Extremely prized for their talents in hunting deer and wild boar, Kishu Ken dogs are now considered a National Treasure in their homeland, Japan. Now these dogs are used only as a family companion or for grazing. Kishu Ken are rarely exported from the country, and it is almost impossible to acquire them somewhere outside its borders.
Kishu Ken is a medium-sized dog, sturdy, muscular and very well built, possesses strength, courage, agility and endurance. At one glance at her, the special spirituality and noble origin of this extraordinary animal are noticeable.
For breeders who do not have sufficient experience, it is better not to start a dog of this breed. Kishu Ken has a loyal personality and is an intelligent dog that you can always rely on. And although Kishu Ken treats all family members well, he most closely resembles only one person, whom he considers his master. He gets along well with children and dogs, with whom he grew up in the same house. However, due to the fact that dogs of this breed have a very strong instinct to chase game, it is not recommended to take them into the house if you already have a cat or other small animals. Strangers are treated coldly and alienated, however, without aggression. This is a very quick-witted, calm breed of dog with good manners.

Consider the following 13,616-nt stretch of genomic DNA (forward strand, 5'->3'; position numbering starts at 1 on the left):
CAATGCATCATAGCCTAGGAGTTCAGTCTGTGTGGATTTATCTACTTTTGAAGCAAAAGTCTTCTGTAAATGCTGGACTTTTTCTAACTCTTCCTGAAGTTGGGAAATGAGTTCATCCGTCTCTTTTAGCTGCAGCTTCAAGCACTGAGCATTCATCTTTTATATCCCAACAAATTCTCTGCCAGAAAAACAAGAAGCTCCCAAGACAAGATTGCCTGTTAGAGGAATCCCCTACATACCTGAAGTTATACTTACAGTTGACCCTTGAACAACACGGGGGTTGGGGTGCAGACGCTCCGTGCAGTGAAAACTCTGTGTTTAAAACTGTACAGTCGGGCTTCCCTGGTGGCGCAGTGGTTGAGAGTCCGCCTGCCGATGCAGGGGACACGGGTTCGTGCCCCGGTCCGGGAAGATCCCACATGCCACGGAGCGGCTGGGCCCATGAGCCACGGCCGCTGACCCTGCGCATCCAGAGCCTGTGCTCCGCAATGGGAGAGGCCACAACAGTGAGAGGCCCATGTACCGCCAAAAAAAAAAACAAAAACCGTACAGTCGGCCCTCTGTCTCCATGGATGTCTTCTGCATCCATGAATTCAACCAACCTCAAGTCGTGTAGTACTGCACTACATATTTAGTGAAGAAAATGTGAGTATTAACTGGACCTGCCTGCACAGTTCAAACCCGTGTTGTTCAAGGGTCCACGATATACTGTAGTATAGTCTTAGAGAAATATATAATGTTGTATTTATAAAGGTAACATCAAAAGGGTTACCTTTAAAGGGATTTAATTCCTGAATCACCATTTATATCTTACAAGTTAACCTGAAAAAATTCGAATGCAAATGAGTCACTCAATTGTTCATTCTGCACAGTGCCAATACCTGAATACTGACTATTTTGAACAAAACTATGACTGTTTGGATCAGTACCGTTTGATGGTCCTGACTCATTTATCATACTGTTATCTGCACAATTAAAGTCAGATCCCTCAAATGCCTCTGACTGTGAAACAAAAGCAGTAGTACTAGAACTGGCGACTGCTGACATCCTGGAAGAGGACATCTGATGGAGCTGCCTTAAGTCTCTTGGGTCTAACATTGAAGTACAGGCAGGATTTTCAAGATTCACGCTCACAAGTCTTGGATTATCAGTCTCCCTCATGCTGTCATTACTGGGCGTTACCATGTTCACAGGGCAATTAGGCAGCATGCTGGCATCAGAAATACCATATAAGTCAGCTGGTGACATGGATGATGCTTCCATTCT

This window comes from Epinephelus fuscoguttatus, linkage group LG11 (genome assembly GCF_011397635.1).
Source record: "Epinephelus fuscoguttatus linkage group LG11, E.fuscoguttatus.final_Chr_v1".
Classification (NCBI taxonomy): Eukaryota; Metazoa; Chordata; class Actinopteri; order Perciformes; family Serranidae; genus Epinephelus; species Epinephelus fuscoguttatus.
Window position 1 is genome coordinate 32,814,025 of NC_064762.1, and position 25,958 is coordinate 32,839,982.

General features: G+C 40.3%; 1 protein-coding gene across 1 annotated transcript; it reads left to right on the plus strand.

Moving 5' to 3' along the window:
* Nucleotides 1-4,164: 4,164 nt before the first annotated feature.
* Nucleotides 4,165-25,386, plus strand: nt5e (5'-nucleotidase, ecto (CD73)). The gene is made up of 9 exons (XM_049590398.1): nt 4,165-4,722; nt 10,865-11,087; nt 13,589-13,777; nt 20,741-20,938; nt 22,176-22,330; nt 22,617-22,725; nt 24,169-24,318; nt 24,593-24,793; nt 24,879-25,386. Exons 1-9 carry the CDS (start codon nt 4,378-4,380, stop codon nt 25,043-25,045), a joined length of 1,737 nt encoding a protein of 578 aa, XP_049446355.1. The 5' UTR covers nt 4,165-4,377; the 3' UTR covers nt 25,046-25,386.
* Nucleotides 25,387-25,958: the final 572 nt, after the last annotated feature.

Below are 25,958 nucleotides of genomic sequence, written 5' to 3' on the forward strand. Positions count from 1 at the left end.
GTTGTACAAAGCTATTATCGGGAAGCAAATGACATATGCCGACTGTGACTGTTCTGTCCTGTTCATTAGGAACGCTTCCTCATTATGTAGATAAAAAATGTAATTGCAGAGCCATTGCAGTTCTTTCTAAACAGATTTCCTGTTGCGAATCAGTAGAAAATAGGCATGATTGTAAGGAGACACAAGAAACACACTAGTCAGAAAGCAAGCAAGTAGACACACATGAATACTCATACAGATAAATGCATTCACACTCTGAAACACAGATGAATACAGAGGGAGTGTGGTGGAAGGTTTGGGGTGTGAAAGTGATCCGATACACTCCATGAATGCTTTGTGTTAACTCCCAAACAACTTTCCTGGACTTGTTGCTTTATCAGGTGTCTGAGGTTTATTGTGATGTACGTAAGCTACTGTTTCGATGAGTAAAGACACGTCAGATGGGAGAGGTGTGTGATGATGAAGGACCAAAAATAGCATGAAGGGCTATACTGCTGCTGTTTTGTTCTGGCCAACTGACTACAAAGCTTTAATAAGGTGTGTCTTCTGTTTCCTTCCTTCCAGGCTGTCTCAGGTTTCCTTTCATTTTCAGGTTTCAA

Wool and care
Kishu Ken’s wool – consists of two layers and protects it well from bad weather. The outer layer is short, straight and hard to the touch, the undercoat is soft and close to the dog’s body. The hair on the tail and cheeks is somewhat longer. Kishu Ken has an active seasonal molt twice a year. In order to prevent felting and mats formation, it is recommended to brush the dog weekly with a stiff brush with stable bristles. Particular attention should be paid to cleaning during seasonal molts. In order not to violate the protective properties of the dog’s coat, you can bathe it only in case of urgent need. It is important to regularly trim the nails and check the dog’s ears to ensure that no dirt accumulates there. Since this breed is extremely rare, there is currently no data on diseases characteristic of the Kishu Ken.
Early socialization and obedience training is recommended for Kishu Ken. Dogs of this breed require an active dominant trainer; the fact is that they can be stubborn and rather intractable. No harsh or arbitrary methods should be used, teaching should be conducted with respect, firmness, fairness and consistency.
Dogs of this breed are not suitable for living in an apartment. They need constant physical activity, and therefore they feel best in a home with a large, well-fenced yard or on a rural farm. Kishu Ken genuinely enjoys human interaction and is a great companion for jogging, hiking, walking and grazing.